The Centers for Disease Control and Prevention (CDC) recently released updated official mortality data that showed 45,222 firearm-related deaths in the United States in 2020 — a new peak.1 Although previous analyses have shown increases in firearm-related mortality in recent years (2015 to 2019), as compared with the relatively stable rates from earlier years (1999 to 2014),2,3 these new data show a sharp 13.5% increase in the crude rate of firearm-related death from 2019 to 2020.1 This change was driven largely by firearm homicides, which saw a 33.4% increase in the crude rate from 2019 to 2020, whereas the crude rate of firearm suicides increased by 1.1%.1 Given that firearm homicides disproportionately affect younger people in the United States,3 these data call for an update to the findings of Cunningham et al. regarding the leading causes of death among U.S. children and adolescents.4
The previous analysis, which examined data through 2016, showed that firearm-related injuries were second only to motor vehicle crashes (both traffic-related and nontraffic-related) as the leading cause of death among children and adolescents, defined as persons 1 to 19 years of age.4 Since 2016, that gap has narrowed, and in 2020, firearm-related injuries became the leading cause of death in that age group (Figure 1). From 2019 to 2020, the relative increase in the rate of firearm-related deaths of all types (suicide, homicide, unintentional, and undetermined) among children and adolescents was 29.5% — more than twice as high as the relative increase in the general population. The increase was seen across most demographic characteristics and types of firearm-related death (Fig. S1 in the Supplementary Appendix, available with the full text of this letter at NEJM.org).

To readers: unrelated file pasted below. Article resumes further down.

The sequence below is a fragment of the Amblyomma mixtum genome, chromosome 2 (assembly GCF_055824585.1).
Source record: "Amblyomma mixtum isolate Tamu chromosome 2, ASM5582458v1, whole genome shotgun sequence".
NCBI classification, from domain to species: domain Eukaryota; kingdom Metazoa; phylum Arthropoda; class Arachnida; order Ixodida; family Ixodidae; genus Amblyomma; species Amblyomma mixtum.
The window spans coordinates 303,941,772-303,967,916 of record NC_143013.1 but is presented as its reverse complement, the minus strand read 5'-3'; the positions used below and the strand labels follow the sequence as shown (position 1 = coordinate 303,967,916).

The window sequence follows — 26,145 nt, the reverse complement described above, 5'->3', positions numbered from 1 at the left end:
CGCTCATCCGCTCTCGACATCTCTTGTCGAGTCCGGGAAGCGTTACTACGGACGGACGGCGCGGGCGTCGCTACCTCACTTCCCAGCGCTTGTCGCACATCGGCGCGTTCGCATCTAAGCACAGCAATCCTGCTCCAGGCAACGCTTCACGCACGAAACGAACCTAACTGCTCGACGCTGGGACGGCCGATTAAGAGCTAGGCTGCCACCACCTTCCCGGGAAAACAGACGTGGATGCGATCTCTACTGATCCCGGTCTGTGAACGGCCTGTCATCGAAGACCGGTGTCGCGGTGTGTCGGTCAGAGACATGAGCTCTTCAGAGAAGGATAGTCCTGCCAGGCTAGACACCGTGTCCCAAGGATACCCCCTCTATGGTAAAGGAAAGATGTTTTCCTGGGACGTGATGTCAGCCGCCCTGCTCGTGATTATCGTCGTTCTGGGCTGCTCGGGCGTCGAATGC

In addition, drug overdose and poisoning increased by 83.6% from 2019 to 2020 among children and adolescents, becoming the third leading cause of death in that age group. This change is largely explained by the 110.6% increase in unintentional poisonings from 2019 to 2020. The rates for other leading causes of death have remained relatively stable since the previous analysis, which suggests that changes in mortality trends among children and adolescents during the early Covid-19 pandemic were specific to firearm-related injuries and drug poisoning; Covid-19 itself resulted in 0.2 deaths per 100,000 children and adolescents in 2020.1
Although the new data are consistent with other evidence that firearm violence has increased during the Covid-19 pandemic,5 the reasons for the increase are unclear, and it cannot be assumed that firearm-related mortality will later revert to prepandemic levels. Regardless, the increasing firearm-related mortality reflects a longer-term trend and shows that we continue to fail to protect our youth from a preventable cause of death. Generational investments are being made in the prevention of firearm violence, including new funding opportunities from the CDC and the National Institutes of Health, and funding for the prevention of community violence has been proposed in federal infrastructure legislation. This funding momentum must be maintained.
Jason E. Goldstick, Ph.D.
Rebecca M. Cunningham, M.D.
Patrick M. Carter, M.D.
University of Michigan, Ann Arbor, MI
Disclosure forms provided by the authors are available with the full text of this letter at NEJM.org.